LAFAYETTE — A former chief executive officer of Acadiana Outreach Center has filed suit against her former employer alleging the nonprofit agency kept a company-issued credit card in her name and has since failed to pay off the $30,000 balance accrued on the card, including one charge of $17,000 to a local travel agency.
Valerie G. Keller, who served as the agency’s chief executive officer from 2002 to 2009, alleges in a lawsuit filed earlier this week that she was assured by her successor, Rick Newton, that her name would be removed from the American Express card and that she would be held harmless for any balance after her date of resignation in December 2009.
Despite those expressed assurances, “defendants failed to remove her name, added additional employees and ‘authorized users’ and continued to use the credit card accumulating debt of $31,879.35,” the suit says.
When the card expired in June 2010, a renewal card was issued and activated in Keller’s name, “under which at least ten more charges were made.”
The suit names as defendants the Acadiana Outreach Center and its executive committee, which is composed of Robert E. Giles, David Wilson, Rob Robison, Andree Begneaud and/or Mike Guidroz.
Calls to all five of the board members were not returned on Friday.
Newton was fired by the agency in August 2011 amid financial problems at the nonprofit. Those problems led the agency to sell nine of its properties for $1.3 million to the Lafayette Public Trust Financing Authority, which also took over AOC’s interest in Joie de Vivre, an urban affordable housing development near downtown.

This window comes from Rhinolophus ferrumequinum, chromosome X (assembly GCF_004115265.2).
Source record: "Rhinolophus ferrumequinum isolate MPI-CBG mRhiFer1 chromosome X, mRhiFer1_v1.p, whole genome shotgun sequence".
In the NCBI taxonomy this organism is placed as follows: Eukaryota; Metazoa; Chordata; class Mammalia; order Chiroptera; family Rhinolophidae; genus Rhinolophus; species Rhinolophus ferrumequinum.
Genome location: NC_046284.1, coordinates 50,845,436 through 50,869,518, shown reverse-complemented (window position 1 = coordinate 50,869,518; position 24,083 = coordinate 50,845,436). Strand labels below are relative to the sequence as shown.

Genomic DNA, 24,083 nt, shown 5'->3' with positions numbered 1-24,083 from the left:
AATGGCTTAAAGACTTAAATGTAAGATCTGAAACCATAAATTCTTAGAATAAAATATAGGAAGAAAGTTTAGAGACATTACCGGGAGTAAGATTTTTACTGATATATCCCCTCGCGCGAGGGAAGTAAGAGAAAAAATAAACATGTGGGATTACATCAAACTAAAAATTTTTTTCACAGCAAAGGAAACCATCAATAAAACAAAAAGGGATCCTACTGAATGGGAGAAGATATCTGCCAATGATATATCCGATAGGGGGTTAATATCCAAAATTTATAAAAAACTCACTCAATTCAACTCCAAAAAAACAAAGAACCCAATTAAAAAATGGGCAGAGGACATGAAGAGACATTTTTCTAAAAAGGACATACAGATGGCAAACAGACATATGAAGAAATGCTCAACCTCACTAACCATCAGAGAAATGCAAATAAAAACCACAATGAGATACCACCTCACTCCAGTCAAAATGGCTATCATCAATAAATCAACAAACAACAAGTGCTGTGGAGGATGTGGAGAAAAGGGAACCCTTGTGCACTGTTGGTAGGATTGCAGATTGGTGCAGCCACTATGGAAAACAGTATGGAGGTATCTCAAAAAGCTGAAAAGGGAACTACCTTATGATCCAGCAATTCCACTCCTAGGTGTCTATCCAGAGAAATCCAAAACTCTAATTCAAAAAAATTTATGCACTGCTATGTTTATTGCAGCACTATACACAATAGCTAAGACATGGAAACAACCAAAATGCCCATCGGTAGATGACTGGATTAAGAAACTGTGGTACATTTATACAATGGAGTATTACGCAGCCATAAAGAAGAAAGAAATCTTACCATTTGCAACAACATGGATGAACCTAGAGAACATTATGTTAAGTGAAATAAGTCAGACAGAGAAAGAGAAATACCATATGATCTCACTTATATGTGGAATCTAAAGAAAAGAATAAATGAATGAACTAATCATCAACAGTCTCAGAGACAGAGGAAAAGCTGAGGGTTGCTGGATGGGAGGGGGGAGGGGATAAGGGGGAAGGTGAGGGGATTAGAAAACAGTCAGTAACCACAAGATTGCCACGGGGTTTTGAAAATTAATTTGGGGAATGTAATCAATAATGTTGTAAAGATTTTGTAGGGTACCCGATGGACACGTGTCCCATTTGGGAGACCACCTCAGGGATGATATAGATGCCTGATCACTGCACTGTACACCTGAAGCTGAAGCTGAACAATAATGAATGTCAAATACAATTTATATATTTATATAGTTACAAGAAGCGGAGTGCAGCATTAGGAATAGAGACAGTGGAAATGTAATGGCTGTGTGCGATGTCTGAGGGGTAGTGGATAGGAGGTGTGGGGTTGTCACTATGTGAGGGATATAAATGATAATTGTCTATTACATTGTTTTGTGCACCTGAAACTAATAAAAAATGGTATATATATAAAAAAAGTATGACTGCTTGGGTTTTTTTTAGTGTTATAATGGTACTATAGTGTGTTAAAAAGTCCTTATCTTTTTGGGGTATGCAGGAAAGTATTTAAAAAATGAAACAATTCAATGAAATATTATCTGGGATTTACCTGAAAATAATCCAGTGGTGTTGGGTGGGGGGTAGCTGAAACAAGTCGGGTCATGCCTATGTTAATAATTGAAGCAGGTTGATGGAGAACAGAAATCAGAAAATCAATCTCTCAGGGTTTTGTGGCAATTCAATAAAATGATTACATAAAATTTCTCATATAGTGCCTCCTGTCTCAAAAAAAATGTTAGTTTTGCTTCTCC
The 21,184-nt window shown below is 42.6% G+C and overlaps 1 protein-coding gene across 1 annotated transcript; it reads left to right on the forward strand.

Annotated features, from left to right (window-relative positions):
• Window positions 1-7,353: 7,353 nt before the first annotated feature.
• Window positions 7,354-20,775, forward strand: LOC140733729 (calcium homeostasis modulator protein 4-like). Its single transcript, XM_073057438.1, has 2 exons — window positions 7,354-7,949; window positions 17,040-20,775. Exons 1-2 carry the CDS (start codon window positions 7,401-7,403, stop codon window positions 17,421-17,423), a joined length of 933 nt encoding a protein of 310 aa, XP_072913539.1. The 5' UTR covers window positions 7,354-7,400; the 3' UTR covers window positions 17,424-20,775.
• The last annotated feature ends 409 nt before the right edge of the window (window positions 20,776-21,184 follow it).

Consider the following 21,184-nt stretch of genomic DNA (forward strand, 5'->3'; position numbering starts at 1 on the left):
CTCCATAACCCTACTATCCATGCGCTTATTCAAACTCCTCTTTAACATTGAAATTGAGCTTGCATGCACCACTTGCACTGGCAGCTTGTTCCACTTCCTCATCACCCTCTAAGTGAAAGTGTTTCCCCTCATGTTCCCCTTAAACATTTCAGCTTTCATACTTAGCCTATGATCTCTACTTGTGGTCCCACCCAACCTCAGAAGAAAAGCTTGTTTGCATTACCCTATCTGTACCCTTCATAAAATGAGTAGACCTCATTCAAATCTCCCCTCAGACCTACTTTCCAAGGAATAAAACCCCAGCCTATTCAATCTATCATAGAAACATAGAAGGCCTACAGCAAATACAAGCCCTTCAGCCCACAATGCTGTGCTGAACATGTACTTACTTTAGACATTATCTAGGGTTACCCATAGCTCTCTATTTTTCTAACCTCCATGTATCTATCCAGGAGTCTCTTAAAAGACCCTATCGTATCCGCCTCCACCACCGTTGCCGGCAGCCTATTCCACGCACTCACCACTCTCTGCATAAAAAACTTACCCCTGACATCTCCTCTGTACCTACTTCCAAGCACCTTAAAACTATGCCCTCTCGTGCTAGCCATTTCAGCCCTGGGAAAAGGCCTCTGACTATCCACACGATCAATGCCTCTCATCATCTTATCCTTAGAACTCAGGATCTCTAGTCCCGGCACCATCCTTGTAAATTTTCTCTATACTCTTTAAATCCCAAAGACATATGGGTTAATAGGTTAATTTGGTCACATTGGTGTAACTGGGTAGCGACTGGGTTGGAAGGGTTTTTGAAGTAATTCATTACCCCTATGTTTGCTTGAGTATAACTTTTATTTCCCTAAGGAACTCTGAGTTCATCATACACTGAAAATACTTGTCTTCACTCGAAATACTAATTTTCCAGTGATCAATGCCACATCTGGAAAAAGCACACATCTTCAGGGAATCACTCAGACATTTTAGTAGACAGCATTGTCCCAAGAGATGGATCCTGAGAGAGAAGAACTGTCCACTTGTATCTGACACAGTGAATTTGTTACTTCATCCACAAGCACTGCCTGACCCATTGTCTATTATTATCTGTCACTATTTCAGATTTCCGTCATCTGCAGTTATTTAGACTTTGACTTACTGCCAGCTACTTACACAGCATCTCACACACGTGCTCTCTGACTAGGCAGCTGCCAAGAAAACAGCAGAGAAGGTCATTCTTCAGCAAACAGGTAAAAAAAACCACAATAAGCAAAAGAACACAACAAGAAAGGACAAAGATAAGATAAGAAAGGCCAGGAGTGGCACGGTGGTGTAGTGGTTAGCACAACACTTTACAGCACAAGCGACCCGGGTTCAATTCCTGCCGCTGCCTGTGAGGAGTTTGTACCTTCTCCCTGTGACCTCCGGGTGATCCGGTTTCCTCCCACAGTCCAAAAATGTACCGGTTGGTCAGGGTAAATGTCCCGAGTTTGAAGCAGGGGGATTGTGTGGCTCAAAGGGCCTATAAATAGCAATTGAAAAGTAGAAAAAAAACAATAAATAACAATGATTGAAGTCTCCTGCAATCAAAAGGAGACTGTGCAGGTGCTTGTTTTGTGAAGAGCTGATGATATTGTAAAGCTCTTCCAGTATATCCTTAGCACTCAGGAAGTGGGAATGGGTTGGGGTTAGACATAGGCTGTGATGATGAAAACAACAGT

AOC retained its Lighthouse Shelter for Women and Children.
Keller says in the suit she was promised by board members and by Jill Meaux, who succeeded Newton as the agency’s chief executive, that the debt would be paid in full and the account would be closed after the center sold off most of its assets last year. Although the sale raised more than $1 million, the suit says the payment to the credit card company was not made.
“The failure to pay as promised was intentional and has been to obtain an unjust advantage in Acadiana Outreach’s favor at the expense and loss to the plaintiff,” the suit says.
Meaux also failed to return a call to her office and an email seeking comment Friday.
The suit says the executive committee is the center’s governing body and “knew or should have known that the card was still being used” since all CEO expenses, including use of credit cards, must be approved at the committee level.
AOC defaulted on its obligations to American Express in May 2011, prompting the credit card company to demand payment from Keller through Acadiana Outreach Center, the suit says.
Keller said in the suit that Newton then called her and admitted the charges and circumstances, “stating to her that his poor credit score did not allow him to get a card in his name.”
The suit says that Keller attempted through Newton to get her name taken off the account but the credit card company said it could not and would not cancel the account while the debt was still owed.
The suit further states that AOC failed to make payments that were due in December 2011 and January 2012. The credit card company has since demanded that Keller pay the principal balance of $24,209, the suit says.
The submitted credit card statement shows one payment of $111.86 submitted by Valerie Keller, while $31,767.49 was attributed to charges by Newton.
Among the charges to the card is an April 14, 2011, charge of $17,000 to Associated Travel, a travel agency in Lafayette, according to a May 2011 credit card statement filed with the lawsuit.
The statement also reflects a $235 charge to Orbitz.com, an online travel site; and a $247 charge to Continental Airlines in Mankato, Minn. The passenger name for that flight is listed as Jeannie Newton, according to the credit card statement.
“Petitioner has received no less than several hundred collection type calls and has expended over one hundred hours in correspondence with defendants and AMEX,” the suit says. “These events have no doubt placed her character and credit worthiness in question,” adding that her credit score has dropped due to a “serious delinquency” on her credit record.
Keller’s attorney, Victor J. Versaggi, declined to comment on the case Friday.
Keller is seeking reasonable damages and compensation for the loss of credit capacity, loss of credit expediency and increases out-of-pocket costs, the suit says.
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